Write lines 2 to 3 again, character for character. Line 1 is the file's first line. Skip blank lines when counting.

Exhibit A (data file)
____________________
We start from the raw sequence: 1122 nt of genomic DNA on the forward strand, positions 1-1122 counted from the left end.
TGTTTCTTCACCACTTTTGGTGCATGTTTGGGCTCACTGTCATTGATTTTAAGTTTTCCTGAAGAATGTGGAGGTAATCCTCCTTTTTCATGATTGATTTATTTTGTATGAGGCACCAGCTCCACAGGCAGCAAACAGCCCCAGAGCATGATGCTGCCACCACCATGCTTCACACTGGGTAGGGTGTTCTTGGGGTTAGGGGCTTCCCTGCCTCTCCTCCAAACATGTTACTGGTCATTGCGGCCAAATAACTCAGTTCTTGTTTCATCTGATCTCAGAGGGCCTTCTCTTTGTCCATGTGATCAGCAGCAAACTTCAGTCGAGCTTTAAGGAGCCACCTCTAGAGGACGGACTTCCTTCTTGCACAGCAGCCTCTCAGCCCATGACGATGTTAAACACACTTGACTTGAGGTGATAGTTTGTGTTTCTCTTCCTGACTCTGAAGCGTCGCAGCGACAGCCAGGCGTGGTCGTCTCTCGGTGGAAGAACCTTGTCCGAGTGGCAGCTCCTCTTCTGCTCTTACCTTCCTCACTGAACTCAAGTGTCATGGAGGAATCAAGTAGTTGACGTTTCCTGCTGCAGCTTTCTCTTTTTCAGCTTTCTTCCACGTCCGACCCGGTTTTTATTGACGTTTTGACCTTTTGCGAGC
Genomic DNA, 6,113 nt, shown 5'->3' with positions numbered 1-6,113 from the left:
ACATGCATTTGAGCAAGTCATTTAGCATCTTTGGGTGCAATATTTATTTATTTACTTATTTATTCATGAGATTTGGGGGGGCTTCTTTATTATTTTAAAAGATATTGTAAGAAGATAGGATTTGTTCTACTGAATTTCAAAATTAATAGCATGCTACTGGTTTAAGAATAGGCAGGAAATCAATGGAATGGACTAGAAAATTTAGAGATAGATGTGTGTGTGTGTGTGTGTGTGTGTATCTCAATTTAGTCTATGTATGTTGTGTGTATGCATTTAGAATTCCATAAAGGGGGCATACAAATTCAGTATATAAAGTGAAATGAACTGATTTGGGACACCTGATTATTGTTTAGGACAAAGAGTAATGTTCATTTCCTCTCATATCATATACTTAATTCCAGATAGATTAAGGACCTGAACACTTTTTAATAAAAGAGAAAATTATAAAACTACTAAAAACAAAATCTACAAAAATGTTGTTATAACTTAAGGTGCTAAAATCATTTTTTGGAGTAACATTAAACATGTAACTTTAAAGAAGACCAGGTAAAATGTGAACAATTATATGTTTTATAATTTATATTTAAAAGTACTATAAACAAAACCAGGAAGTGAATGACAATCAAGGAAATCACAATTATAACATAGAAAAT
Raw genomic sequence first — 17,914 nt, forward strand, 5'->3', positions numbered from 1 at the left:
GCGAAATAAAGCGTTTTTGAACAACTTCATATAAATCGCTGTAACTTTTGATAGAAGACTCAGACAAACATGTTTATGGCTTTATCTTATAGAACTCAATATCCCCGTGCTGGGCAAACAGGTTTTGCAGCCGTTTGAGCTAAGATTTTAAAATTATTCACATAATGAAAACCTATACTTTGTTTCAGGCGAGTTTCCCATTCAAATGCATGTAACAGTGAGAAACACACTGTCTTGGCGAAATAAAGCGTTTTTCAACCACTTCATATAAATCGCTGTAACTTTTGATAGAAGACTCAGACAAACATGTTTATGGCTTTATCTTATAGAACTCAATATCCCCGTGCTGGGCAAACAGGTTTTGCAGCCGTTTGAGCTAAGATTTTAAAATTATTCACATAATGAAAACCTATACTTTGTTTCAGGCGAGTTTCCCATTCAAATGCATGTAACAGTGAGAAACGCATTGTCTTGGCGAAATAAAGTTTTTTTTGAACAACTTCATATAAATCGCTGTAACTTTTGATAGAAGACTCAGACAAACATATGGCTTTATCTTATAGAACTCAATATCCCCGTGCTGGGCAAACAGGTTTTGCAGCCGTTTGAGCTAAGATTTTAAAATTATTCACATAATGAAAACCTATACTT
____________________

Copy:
TGTTTCTTCACCACTTTTGGTGCATGTTTGGGCTCACTGTCATTGATTTTAAGTTTTCCTGAAGAATGTGGAGGTAATCCTCCTTTTTCATGATTGATTTATTTTGTATGAGGCACCAGCTCCACAGGCAGCAAACAGCCCCAGAGCATGATGCTGCCACCACCATGCTTCACACTGGGTAGGGTGTTCTTGGGGTTAGGGGCTTCCCTGCCTCTCCTCCAAACATGTTACTGGTCATTGCGGCCAAATAACTCAGTTCTTGTTTCATCTGATCTCAGAGGGCCTTCTCTTTGTCCATGTGATCAGCAGCAAACTTCAGTCGAGCTTTAAGGAGCCACCTCTAGAGGACGGACTTCCTTCTTGCACAGCAGCCTCTCAGCCCATGACGATGTTAAACACACTTGACTTGAGGTGATAGTTTGTGTTTCTCTTCCTGACTCTGAAGCGTCGCAGCGACAGCCAGGCGTGGTCGTCTCTCGGTGGAAGAACCTTGTCCGAGTGGCAGCTCCTCTTCTGCTCTTACCTTCCTCACTGAACTCAAGTGTCATGGAGGAATCAAGTAGTTGACGTTTCCTGCTGCAGCTTTCTCTTTTTCAGCTTTCTTCCACGTCCGACCCGGTTTTTATTGACGTTTTGACCTTTTGCGAGC
Genomic DNA, 6,113 nt, shown 5'->3' with positions numbered 1-6,113 from the left: